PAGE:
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Achema Pulse: Enabling Technologies What Does the Lab of the Future Look Like?

From Alexander Stark

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Do scientists and researcherx still need to be physically present in the lab of the future? Will the workbenches still be rectangular and will cobots do all the annoying routine tasks? The panel discussion “Enabling Technologies for the Laboratory of the Future” at Achema Pulse highlighted the promising advantages of cutting edge technology in the laboratory ecosystem. LAB worldwide summarizes this insightful discussion.

(Source: Public Domain / Pixabay)

Frankfurt/ Germany — While consumer electronics always seem far ahead with cool new technology, laboratories seem to be very traditional and slow in adopting them. In the opinion of Hauke Heller, System Engineer at bAhead, this is mainly due to two reasons: money and time. He argues that it is much simpler to buy a new smartphone than it is to buy new lab equipment. Labs had to plan the purchase, organize its installation, and ensure that the staff is able to operate the new systems. However, for Przemyslaw Budnicki, CEO of Holo4Labs, the main reason for the tentative implementation is the risk involved: “There are certifications to consider and a lot of obligations. The margin for error is huge. Therefore, labs have to be careful and only apply technologies that are thoroughly checked”. According to Budnicki, once new technologies are applied, the effects they have on the lab are also huge. Dr. Denis Özdemir, Head of Customer Success at Labtwin adds that it would also be difficult to standardize the work in the lab.

It's only now that we have reached a point where technology has become adaptive enough to really facilitate the work in the lab

Dr. Denis Özdemir

In recent years, cobots have become much more flexible and mixed reality can be used right when and where it is needed. Özdemir says that the technology has become mature enough to facilitate non-standardized processes in the lab now.

With regard to safety issues concerning cobots in the lab, Heller pointed out that the speed and force they can exert is limited, e.g. by TÜV regulations. After all, a cobot wouldn't need a lot of force to do work in a laboratory. For delicate work that includes for instance needles, the software has to be designed accordingly. Heller mentions the possibility of modules that can be adapted to the labs' needs. In this way, the cobot can do exactly what the user wants and this could be implemented very easily. While a cobot wouldn't do a better job then a human, it would help eliminate errors, Heller stated. “Everything I can do on my table, cobots can do as well. They can be tasked with certain work sequences, like picking something up, pipetting, and filling processes.”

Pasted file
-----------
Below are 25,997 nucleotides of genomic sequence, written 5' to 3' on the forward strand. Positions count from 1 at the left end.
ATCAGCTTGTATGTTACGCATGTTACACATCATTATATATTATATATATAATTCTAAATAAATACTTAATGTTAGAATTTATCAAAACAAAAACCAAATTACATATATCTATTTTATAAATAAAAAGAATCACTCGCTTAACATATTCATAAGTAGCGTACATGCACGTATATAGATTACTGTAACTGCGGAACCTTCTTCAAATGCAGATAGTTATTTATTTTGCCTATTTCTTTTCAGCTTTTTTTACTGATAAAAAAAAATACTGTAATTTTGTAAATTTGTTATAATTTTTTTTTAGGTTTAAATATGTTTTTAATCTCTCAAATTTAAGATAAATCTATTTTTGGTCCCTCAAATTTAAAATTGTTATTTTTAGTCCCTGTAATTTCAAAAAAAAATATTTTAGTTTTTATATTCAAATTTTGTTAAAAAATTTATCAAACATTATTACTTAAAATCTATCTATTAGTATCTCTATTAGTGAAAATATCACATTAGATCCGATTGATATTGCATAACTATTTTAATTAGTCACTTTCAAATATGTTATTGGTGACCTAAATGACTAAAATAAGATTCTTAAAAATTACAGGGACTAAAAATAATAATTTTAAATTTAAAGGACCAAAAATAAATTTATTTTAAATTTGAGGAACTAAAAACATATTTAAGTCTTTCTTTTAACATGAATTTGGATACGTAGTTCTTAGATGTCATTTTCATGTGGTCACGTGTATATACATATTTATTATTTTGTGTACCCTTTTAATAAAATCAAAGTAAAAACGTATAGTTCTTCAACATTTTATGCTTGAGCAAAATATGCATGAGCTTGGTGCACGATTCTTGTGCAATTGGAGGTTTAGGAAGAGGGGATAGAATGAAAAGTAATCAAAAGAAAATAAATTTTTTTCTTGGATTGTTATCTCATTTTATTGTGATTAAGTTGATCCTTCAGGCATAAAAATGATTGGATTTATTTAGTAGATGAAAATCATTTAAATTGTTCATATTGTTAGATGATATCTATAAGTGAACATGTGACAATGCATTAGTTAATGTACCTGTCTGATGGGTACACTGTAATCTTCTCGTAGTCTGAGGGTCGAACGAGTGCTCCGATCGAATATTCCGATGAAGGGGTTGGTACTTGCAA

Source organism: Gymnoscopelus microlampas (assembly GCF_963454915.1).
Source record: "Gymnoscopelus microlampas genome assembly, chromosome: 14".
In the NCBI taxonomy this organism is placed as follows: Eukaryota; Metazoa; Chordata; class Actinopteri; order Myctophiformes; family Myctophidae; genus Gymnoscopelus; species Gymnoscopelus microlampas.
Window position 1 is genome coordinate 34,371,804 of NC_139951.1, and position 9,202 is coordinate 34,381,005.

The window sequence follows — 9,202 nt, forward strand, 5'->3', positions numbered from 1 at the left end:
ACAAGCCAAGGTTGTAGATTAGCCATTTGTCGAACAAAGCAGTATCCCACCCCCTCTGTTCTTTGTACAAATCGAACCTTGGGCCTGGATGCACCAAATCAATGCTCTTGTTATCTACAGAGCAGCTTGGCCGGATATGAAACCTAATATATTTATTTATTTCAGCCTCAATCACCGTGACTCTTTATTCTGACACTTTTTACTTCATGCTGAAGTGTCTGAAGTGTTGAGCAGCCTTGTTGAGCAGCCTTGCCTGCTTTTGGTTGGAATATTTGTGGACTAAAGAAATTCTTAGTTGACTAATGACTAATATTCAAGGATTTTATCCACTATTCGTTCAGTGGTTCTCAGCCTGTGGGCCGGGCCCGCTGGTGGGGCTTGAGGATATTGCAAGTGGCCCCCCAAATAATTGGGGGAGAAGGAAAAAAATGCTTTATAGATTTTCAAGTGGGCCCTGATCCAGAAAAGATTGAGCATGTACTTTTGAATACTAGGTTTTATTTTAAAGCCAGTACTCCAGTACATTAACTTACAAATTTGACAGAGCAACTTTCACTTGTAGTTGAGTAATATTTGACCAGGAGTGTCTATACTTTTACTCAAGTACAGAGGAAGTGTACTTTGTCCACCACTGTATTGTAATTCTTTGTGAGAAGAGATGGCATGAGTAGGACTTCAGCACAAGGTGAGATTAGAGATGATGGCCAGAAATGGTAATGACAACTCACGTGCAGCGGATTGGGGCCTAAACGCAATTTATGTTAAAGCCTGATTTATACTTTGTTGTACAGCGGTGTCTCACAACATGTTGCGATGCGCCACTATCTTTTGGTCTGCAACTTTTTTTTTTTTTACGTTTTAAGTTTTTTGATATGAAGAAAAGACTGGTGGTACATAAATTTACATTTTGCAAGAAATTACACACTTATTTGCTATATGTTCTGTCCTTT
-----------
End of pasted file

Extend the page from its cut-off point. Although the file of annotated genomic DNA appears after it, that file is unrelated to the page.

How Will Lab Workers Interact with New Technologies?

A further solution for lab automation was presented by Budnicki, who believes that mixed reality can offer huge advantages in lab work. With mixed reality glasses, users can see everything that is going on around them. At the same time, the technology also recognizes equipment, can read QR codes on samples etc. The mixed reality glasses are connected to the database and show lab workers additional information in real time, e.g. the next step, preparation instructions and much more. Improvements in voice control technology made it possible to used mixed reality glasses and communicate with the systems by spoken commands.

Answering the question of why it has taken so long for these technologies to be implemented in the lab environment, Budnicki says that the quality of the hardware wasn't ready. Now this seems to have changed and there is a whole new range of technologies for lab applications available. According to Budnicki, Microsoft's Hololens 2 has improved this technology in a way that makes it suitable for laboratories. Examples of how mixed reality offers real added value are more convenient documentation and better preparation for audits.

Digital solutions are increasingly defining the way modern labs work. However, there is still a lot of paper work involved. Labtiwn wants to change that with their lab assistant. As Denis Özdemir explains, their solution will help lab workers directly capture data in a digital way without having to write anything down on paper anymore. Just like mentioned in the previous presentations about cobots and mixed reality, Özdemir emphasized the improvement in speech recognition software in recent years. However, their are certain issues with scientific and special vocabulary. This is where Labtwin wants to make a difference: The company is training their system specifically for lab vocabulary to ensure the highest possible accuracy in speech recognition. By interacting with the system, users can also constantly improve its accuracy.

All of this three disruptive technologies have in common that they require human beings to accept and apply them. In order to do that, Budnicki mentioned that change management was the key. So the lab of the future will not happen over night, but step by step. But in some aspects it has already become a reality.

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